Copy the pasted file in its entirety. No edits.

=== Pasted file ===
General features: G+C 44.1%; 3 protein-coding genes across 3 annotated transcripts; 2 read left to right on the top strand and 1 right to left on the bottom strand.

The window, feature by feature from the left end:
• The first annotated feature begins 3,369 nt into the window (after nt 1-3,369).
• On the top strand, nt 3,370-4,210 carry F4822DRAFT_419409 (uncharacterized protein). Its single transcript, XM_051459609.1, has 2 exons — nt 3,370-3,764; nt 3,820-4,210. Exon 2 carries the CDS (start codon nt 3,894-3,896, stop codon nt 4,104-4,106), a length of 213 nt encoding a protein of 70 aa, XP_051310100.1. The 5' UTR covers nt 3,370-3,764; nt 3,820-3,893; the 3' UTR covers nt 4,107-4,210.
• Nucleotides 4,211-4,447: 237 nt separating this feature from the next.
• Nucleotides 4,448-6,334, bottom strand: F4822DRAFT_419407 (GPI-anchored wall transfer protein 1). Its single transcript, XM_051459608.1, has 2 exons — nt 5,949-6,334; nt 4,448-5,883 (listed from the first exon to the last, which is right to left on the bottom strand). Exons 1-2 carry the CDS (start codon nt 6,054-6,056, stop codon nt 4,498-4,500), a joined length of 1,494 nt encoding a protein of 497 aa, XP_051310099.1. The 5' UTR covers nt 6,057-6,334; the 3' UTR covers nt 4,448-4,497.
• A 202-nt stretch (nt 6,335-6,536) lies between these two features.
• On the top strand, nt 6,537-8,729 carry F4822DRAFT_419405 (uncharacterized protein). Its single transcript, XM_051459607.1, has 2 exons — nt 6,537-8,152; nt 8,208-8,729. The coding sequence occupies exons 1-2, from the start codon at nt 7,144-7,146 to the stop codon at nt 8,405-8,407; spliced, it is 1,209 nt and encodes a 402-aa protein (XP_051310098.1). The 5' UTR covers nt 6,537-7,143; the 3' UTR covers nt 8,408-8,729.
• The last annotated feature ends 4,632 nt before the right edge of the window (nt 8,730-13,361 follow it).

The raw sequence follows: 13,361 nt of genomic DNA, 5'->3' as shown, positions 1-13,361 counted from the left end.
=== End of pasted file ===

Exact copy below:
General features: G+C 44.1%; 3 protein-coding genes across 3 annotated transcripts; 2 read left to right on the top strand and 1 right to left on the bottom strand.

The window, feature by feature from the left end:
• The first annotated feature begins 3,369 nt into the window (after nt 1-3,369).
• On the top strand, nt 3,370-4,210 carry F4822DRAFT_419409 (uncharacterized protein). Its single transcript, XM_051459609.1, has 2 exons — nt 3,370-3,764; nt 3,820-4,210. Exon 2 carries the CDS (start codon nt 3,894-3,896, stop codon nt 4,104-4,106), a length of 213 nt encoding a protein of 70 aa, XP_051310100.1. The 5' UTR covers nt 3,370-3,764; nt 3,820-3,893; the 3' UTR covers nt 4,107-4,210.
• Nucleotides 4,211-4,447: 237 nt separating this feature from the next.
• Nucleotides 4,448-6,334, bottom strand: F4822DRAFT_419407 (GPI-anchored wall transfer protein 1). Its single transcript, XM_051459608.1, has 2 exons — nt 5,949-6,334; nt 4,448-5,883 (listed from the first exon to the last, which is right to left on the bottom strand). Exons 1-2 carry the CDS (start codon nt 6,054-6,056, stop codon nt 4,498-4,500), a joined length of 1,494 nt encoding a protein of 497 aa, XP_051310099.1. The 5' UTR covers nt 6,057-6,334; the 3' UTR covers nt 4,448-4,497.
• A 202-nt stretch (nt 6,335-6,536) lies between these two features.
• On the top strand, nt 6,537-8,729 carry F4822DRAFT_419405 (uncharacterized protein). Its single transcript, XM_051459607.1, has 2 exons — nt 6,537-8,152; nt 8,208-8,729. The coding sequence occupies exons 1-2, from the start codon at nt 7,144-7,146 to the stop codon at nt 8,405-8,407; spliced, it is 1,209 nt and encodes a 402-aa protein (XP_051310098.1). The 5' UTR covers nt 6,537-7,143; the 3' UTR covers nt 8,408-8,729.
• The last annotated feature ends 4,632 nt before the right edge of the window (nt 8,730-13,361 follow it).

The raw sequence follows: 13,361 nt of genomic DNA, 5'->3' as shown, positions 1-13,361 counted from the left end.